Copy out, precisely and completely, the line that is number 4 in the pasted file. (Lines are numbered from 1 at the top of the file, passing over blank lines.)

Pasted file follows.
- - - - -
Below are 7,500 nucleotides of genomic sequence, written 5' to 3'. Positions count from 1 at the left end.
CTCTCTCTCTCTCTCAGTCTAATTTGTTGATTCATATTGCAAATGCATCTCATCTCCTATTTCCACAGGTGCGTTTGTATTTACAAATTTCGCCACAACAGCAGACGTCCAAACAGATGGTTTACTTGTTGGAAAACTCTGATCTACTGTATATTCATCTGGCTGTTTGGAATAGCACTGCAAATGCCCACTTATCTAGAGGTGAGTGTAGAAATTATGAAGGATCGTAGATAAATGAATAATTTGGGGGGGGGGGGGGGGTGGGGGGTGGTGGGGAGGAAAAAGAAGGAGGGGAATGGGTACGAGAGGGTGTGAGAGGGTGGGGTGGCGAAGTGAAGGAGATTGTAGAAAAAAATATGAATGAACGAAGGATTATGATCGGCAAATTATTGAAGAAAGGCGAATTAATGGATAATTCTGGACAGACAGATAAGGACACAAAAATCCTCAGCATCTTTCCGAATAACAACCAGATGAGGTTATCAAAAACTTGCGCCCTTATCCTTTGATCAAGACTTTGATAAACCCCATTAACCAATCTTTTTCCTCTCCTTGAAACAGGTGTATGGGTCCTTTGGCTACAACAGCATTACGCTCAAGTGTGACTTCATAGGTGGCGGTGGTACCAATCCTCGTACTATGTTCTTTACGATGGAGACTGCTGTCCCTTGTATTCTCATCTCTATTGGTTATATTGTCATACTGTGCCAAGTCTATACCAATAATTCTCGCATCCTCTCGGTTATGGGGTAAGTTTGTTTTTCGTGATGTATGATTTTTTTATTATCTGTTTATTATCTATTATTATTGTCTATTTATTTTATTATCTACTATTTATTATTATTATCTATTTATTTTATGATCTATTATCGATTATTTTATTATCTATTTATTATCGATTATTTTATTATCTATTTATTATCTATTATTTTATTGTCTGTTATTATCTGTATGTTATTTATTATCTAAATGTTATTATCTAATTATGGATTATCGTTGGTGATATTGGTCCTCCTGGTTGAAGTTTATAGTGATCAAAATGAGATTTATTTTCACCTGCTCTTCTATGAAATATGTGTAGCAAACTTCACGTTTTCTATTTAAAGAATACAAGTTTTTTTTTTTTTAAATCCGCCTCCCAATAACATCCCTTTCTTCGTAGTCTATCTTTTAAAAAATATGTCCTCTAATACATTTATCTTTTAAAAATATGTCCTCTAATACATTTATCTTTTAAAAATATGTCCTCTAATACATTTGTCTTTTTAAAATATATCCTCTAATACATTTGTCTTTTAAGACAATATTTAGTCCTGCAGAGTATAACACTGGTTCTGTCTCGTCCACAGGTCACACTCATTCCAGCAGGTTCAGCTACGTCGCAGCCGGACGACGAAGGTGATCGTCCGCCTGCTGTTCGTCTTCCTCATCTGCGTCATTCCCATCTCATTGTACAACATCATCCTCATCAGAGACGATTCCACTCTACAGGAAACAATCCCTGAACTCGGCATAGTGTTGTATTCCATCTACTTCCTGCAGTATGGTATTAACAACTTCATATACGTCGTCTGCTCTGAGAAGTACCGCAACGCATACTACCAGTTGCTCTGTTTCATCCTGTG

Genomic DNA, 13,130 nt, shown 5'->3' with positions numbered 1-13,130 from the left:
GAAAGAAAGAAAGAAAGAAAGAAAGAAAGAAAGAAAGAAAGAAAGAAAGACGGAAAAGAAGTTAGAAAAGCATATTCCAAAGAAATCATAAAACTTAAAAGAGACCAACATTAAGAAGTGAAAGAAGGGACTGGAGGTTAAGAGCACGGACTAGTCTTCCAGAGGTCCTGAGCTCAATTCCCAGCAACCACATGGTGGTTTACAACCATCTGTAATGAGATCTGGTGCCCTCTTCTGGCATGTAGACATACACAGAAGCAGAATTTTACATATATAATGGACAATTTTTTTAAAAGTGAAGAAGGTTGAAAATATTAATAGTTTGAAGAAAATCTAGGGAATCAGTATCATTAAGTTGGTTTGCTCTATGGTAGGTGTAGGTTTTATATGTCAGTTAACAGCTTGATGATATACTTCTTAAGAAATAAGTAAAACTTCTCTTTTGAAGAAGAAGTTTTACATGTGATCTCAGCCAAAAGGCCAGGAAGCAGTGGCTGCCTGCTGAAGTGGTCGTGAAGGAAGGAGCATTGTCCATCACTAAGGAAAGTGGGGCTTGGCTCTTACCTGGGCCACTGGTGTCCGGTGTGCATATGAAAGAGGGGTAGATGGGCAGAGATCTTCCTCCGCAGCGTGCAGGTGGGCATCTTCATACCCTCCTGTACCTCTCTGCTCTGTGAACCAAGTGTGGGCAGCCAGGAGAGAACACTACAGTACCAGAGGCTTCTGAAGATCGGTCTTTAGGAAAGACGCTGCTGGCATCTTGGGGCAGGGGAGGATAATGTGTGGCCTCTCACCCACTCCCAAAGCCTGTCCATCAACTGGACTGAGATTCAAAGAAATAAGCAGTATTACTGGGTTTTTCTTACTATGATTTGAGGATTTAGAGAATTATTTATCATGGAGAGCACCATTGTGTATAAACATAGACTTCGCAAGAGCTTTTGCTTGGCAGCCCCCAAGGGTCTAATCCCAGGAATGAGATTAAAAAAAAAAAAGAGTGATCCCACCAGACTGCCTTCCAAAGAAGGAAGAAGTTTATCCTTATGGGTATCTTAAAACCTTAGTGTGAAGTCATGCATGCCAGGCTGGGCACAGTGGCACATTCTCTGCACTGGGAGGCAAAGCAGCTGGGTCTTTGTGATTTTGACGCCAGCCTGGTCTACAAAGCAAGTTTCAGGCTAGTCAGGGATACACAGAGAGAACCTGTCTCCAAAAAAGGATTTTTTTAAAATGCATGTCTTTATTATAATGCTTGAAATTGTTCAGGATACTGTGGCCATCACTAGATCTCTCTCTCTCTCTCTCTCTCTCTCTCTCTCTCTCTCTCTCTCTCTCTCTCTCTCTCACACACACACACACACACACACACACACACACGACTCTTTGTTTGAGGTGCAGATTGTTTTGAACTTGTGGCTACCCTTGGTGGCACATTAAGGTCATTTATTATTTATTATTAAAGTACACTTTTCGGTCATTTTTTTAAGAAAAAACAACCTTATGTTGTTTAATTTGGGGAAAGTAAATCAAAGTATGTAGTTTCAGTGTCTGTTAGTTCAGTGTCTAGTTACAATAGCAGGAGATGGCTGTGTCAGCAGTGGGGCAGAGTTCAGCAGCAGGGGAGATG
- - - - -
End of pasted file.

GAAAGAAAGAAAGAAAGAAAGAAAGAAAGAAAGAAAGAAAGAAAGAAAGACGGAAAAGAAGTTAGAAAAGCATATTCCAAAGAAATCATAAAACTTAAAAGAGACCAACATTAAGAAGTGAAAGAAGGGACTGGAGGTTAAGAGCACGGACTAGTCTTCCAGAGGTCCTGAGCTCAATTCCCAGCAACCACATGGTGGTTTACAACCATCTGTAATGAGATCTGGTGCCCTCTTCTGGCATGTAGACATACACAGAAGCAGAATTTTACATATATAATGGACAATTTTTTTAAAAGTGAAGAAGGTTGAAAATATTAATAGTTTGAAGAAAATCTAGGGAATCAGTATCATTAAGTTGGTTTGCTCTATGGTAGGTGTAGGTTTTATATGTCAGTTAACAGCTTGATGATATACTTCTTAAGAAATAAGTAAAACTTCTCTTTTGAAGAAGAAGTTTTACATGTGATCTCAGCCAAAAGGCCAGGAAGCAGTGGCTGCCTGCTGAAGTGGTCGTGAAGGAAGGAGCATTGTCCATCACTAAGGAAAGTGGGGCTTGGCTCTTACCTGGGCCACTGGTGTCCGGTGTGCATATGAAAGAGGGGTAGATGGGCAGAGATCTTCCTCCGCAGCGTGCAGGTGGGCATCTTCATACCCTCCTGTACCTCTCTGCTCTGTGAACCAAGTGTGGGCAGCCAGGAGAGAACACTACAGTACCAGAGGCTTCTGAAGATCGGTCTTTAGGAAAGACGCTGCTGGCATCTTGGGGCAGGGGAGGATAATGTGTGGCCTCTCACCCACTCCCAAAGCCTGTCCATCAACTGGACTGAGATTCAAAGAAATAAGCAGTATTACTGGGTTTTTCTTACTATGATTTGAGGATTTAGAGAATTATTTATCATGGAGAGCACCATTGTGTATAAACATAGACTTCGCAAGAGCTTTTGCTTGGCAGCCCCCAAGGGTCTAATCCCAGGAATGAGATTAAAAAAAAAAAAGAGTGATCCCACCAGACTGCCTTCCAAAGAAGGAAGAAGTTTATCCTTATGGGTATCTTAAAACCTTAGTGTGAAGTCATGCATGCCAGGCTGGGCACAGTGGCACATTCTCTGCACTGGGAGGCAAAGCAGCTGGGTCTTTGTGATTTTGACGCCAGCCTGGTCTACAAAGCAAGTTTCAGGCTAGTCAGGGATACACAGAGAGAACCTGTCTCCAAAAAAGGATTTTTTTAAAATGCATGTCTTTATTATAATGCTTGAAATTGTTCAGGATACTGTGGCCATCACTAGATCTCTCTCTCTCTCTCTCTCTCTCTCTCTCTCTCTCTCTCTCTCTCTCTCTCTCTCTCACACACACACACACACACACACACACACACACGACTCTTTGTTTGAGGTGCAGATTGTTTTGAACTTGTGGCTACCCTTGGTGGCACATTAAGGTCATTTATTATTTATTATTAAAGTACACTTTTCGGTCATTTTTTTAAGAAAAAACAACCTTATGTTGTTTAATTTGGGGAAAGTAAATCAAAGTATGTAGTTTCAGTGTCTGTTAGTTCAGTGTCTAGTTACAATAGCAGGAGATGGCTGTGTCAGCAGTGGGGCAGAGTTCAGCAGCAGGGGAGATG